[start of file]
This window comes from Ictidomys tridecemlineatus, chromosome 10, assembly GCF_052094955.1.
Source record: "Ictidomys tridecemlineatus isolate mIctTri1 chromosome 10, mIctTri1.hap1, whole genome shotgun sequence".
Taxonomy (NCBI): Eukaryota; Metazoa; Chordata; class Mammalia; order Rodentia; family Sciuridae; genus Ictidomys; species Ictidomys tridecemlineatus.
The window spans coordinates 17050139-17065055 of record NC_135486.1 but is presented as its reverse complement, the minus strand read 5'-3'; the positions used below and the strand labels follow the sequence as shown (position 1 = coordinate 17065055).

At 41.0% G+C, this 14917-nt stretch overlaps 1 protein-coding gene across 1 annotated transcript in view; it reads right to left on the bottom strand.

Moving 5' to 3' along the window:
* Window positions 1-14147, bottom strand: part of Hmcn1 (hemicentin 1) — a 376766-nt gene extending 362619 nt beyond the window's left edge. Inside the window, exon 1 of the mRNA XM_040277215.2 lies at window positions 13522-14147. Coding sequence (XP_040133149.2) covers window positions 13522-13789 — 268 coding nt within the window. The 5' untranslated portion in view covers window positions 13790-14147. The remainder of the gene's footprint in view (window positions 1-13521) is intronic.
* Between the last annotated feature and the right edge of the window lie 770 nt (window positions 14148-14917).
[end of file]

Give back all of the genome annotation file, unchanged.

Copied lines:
This window comes from Ictidomys tridecemlineatus, chromosome 10, assembly GCF_052094955.1.
Source record: "Ictidomys tridecemlineatus isolate mIctTri1 chromosome 10, mIctTri1.hap1, whole genome shotgun sequence".
Taxonomy (NCBI): Eukaryota; Metazoa; Chordata; class Mammalia; order Rodentia; family Sciuridae; genus Ictidomys; species Ictidomys tridecemlineatus.
The window spans coordinates 17050139-17065055 of record NC_135486.1 but is presented as its reverse complement, the minus strand read 5'-3'; the positions used below and the strand labels follow the sequence as shown (position 1 = coordinate 17065055).

At 41.0% G+C, this 14917-nt stretch overlaps 1 protein-coding gene across 1 annotated transcript in view; it reads right to left on the bottom strand.

Moving 5' to 3' along the window:
* Window positions 1-14147, bottom strand: part of Hmcn1 (hemicentin 1) — a 376766-nt gene extending 362619 nt beyond the window's left edge. Inside the window, exon 1 of the mRNA XM_040277215.2 lies at window positions 13522-14147. Coding sequence (XP_040133149.2) covers window positions 13522-13789 — 268 coding nt within the window. The 5' untranslated portion in view covers window positions 13790-14147. The remainder of the gene's footprint in view (window positions 1-13521) is intronic.
* Between the last annotated feature and the right edge of the window lie 770 nt (window positions 14148-14917).